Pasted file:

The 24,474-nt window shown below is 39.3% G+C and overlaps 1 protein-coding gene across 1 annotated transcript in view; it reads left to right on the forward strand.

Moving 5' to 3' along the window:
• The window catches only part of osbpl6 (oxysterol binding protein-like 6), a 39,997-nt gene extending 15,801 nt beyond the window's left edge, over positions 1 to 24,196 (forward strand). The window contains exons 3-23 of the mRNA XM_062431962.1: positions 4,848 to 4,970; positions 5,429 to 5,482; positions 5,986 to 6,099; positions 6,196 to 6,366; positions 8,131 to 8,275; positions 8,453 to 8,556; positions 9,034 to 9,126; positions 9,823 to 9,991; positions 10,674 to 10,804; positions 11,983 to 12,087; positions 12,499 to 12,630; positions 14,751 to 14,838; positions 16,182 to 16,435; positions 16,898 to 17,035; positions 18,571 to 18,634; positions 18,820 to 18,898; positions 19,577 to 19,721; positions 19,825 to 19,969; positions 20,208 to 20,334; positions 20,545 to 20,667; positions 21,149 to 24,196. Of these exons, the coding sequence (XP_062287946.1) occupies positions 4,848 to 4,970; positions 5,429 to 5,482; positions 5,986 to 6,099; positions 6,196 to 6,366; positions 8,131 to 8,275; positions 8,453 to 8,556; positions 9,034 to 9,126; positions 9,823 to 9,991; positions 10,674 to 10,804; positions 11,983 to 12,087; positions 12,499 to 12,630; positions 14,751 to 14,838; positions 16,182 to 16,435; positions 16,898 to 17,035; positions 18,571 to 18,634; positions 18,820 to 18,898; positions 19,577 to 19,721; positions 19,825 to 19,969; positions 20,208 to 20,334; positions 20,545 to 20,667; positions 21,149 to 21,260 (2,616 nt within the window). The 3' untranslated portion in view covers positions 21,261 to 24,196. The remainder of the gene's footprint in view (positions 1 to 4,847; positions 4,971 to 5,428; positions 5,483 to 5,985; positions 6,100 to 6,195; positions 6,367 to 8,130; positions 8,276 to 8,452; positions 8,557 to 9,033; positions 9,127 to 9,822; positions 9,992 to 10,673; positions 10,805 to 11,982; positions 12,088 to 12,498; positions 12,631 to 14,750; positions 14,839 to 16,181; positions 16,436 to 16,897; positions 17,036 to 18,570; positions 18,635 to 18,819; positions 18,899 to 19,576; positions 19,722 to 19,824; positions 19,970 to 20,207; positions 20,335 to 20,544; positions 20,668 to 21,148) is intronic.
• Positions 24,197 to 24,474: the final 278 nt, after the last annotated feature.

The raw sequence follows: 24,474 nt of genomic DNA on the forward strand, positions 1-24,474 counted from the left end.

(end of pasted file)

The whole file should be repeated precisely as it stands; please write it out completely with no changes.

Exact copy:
The 24,474-nt window shown below is 39.3% G+C and overlaps 1 protein-coding gene across 1 annotated transcript in view; it reads left to right on the forward strand.

Moving 5' to 3' along the window:
• The window catches only part of osbpl6 (oxysterol binding protein-like 6), a 39,997-nt gene extending 15,801 nt beyond the window's left edge, over positions 1 to 24,196 (forward strand). The window contains exons 3-23 of the mRNA XM_062431962.1: positions 4,848 to 4,970; positions 5,429 to 5,482; positions 5,986 to 6,099; positions 6,196 to 6,366; positions 8,131 to 8,275; positions 8,453 to 8,556; positions 9,034 to 9,126; positions 9,823 to 9,991; positions 10,674 to 10,804; positions 11,983 to 12,087; positions 12,499 to 12,630; positions 14,751 to 14,838; positions 16,182 to 16,435; positions 16,898 to 17,035; positions 18,571 to 18,634; positions 18,820 to 18,898; positions 19,577 to 19,721; positions 19,825 to 19,969; positions 20,208 to 20,334; positions 20,545 to 20,667; positions 21,149 to 24,196. Of these exons, the coding sequence (XP_062287946.1) occupies positions 4,848 to 4,970; positions 5,429 to 5,482; positions 5,986 to 6,099; positions 6,196 to 6,366; positions 8,131 to 8,275; positions 8,453 to 8,556; positions 9,034 to 9,126; positions 9,823 to 9,991; positions 10,674 to 10,804; positions 11,983 to 12,087; positions 12,499 to 12,630; positions 14,751 to 14,838; positions 16,182 to 16,435; positions 16,898 to 17,035; positions 18,571 to 18,634; positions 18,820 to 18,898; positions 19,577 to 19,721; positions 19,825 to 19,969; positions 20,208 to 20,334; positions 20,545 to 20,667; positions 21,149 to 21,260 (2,616 nt within the window). The 3' untranslated portion in view covers positions 21,261 to 24,196. The remainder of the gene's footprint in view (positions 1 to 4,847; positions 4,971 to 5,428; positions 5,483 to 5,985; positions 6,100 to 6,195; positions 6,367 to 8,130; positions 8,276 to 8,452; positions 8,557 to 9,033; positions 9,127 to 9,822; positions 9,992 to 10,673; positions 10,805 to 11,982; positions 12,088 to 12,498; positions 12,631 to 14,750; positions 14,839 to 16,181; positions 16,436 to 16,897; positions 17,036 to 18,570; positions 18,635 to 18,819; positions 18,899 to 19,576; positions 19,722 to 19,824; positions 19,970 to 20,207; positions 20,335 to 20,544; positions 20,668 to 21,148) is intronic.
• Positions 24,197 to 24,474: the final 278 nt, after the last annotated feature.

The raw sequence follows: 24,474 nt of genomic DNA on the forward strand, positions 1-24,474 counted from the left end.